Crusade meaning

kro͝o-sād'
To crusade is defined as to rebel against an unfair practice.

An example of to crusade is to fight for equal rights for women.

verb
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The definition of a crusade is an effort or movement against abuse, particularly the Crusades which were military expeditions by European Christians in the 11th, 12th and 13th centuries to get back land the Holy Land from the Muslims.

An example of a crusade is a rebellion against an evil leader.

noun
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A holy war undertaken with papal sanction.
noun
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A vigorous, concerted action for some cause or idea, or against some abuse.
noun
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To engage in a crusade.
verb
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Any of the military expeditions undertaken by European Christians in the 11th, 12th, and 13th centuries to recover control of the Holy Land from the Muslims.
noun
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(archaic) A Portuguese coin; a crusado.
noun
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To make a grand concerted effort toward some purportedly worthy cause.

He crusaded against similar injustices for the rest of his life.

verb
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A concerted effort or vigorous movement for a cause or against an abuse.

A crusade for literacy; a crusade against drunk driving.

noun
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Any of the separate military expeditions undertaken as part of the Crusades.
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To engage in a crusade.
verb
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Any of the military expeditions undertaken by the Christians of Europe in the 11th to 13th centuries to reconquer the Levant from the Muslims.

During the crusades, many Muslims and Christians and Jews were slaughtered.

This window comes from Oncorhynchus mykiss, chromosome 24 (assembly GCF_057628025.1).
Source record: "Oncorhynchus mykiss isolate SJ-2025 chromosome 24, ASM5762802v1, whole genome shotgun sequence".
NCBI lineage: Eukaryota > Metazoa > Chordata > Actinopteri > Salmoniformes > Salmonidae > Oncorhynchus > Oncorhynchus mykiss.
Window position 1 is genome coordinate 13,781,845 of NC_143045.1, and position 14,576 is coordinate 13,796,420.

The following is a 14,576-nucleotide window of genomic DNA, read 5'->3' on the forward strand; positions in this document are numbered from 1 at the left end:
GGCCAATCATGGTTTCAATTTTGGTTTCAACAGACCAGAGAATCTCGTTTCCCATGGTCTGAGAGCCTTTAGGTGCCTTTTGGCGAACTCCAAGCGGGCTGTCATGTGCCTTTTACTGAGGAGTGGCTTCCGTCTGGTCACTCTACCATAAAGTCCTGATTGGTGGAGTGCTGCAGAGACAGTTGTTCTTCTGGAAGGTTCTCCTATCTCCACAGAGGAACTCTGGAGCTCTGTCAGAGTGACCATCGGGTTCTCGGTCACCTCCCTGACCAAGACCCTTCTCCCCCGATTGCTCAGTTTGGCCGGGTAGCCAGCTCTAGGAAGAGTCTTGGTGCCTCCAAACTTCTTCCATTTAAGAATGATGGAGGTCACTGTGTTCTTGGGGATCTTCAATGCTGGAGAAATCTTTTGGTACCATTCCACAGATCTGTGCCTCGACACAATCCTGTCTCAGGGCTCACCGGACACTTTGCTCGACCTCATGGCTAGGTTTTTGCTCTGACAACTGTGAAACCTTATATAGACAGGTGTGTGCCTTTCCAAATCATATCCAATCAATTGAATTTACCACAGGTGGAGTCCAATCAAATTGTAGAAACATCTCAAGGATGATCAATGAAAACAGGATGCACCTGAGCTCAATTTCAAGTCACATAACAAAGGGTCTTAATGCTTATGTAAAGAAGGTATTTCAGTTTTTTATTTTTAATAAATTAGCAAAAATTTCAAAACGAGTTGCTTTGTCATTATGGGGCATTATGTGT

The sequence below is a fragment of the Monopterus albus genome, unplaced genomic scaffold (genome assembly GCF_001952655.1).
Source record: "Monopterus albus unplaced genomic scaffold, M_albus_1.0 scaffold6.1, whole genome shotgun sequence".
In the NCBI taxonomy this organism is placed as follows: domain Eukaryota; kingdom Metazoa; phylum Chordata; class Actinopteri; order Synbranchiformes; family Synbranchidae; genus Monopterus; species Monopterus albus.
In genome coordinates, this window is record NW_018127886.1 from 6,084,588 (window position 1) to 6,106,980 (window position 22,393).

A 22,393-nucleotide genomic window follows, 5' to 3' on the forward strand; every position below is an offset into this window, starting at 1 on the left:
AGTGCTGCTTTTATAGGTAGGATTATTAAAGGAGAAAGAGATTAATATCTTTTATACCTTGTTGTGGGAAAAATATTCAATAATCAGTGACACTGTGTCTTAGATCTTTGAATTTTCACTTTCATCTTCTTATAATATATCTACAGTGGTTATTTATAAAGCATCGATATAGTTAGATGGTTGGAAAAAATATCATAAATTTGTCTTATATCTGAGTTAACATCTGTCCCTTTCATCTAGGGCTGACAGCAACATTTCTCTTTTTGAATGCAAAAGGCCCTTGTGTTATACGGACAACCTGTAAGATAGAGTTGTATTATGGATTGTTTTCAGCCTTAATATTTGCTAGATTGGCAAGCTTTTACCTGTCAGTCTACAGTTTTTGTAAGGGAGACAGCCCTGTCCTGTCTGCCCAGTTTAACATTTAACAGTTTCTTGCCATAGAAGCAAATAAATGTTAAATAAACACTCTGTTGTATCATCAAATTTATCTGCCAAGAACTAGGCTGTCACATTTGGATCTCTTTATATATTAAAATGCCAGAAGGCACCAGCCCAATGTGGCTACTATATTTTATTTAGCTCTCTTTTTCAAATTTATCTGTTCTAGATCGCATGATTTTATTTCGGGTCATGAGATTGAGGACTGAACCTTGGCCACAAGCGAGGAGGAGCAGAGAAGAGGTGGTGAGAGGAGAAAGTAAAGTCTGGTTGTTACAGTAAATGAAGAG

noun
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(figuratively) A grand concerted effort toward some purportedly worthy cause.

A crusade against drug abuse.

noun
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One of a series of ostensibly religious campaigns by Christian forces from the 11th to the 13th century, mostly to capture the Holy Land from the Muslims who occupied it.

During the Crusade, they encountered the first batch of jihadists near the coast.

pronoun
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the Crusades
  • A series of military expeditions undertaken chiefly by European Christians from the 11th to the end of the 13th cent. to recover the Holy Land from the Muslims.
idiom
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Idioms and Phrasal Verbs

the Crusades

Origin of crusade

  • French croisade Spanish cruzada both ultimately from Latin crux cruc- cross
    From American Heritage Dictionary of the English Language, 5th Edition
  • From Middle French croisade (“marked by the Cross”), from Medieval Latin cruciata, past participle of cruciare (“to mark with a cross”), from Latin crux (“cross”)
    From Wiktionary
  • Formed as a hybrid of Middle French croisade and Spanish cruzada, both from Medieval Latin cruciata, cruzata. In English use since the 1570s.
    From Wiktionary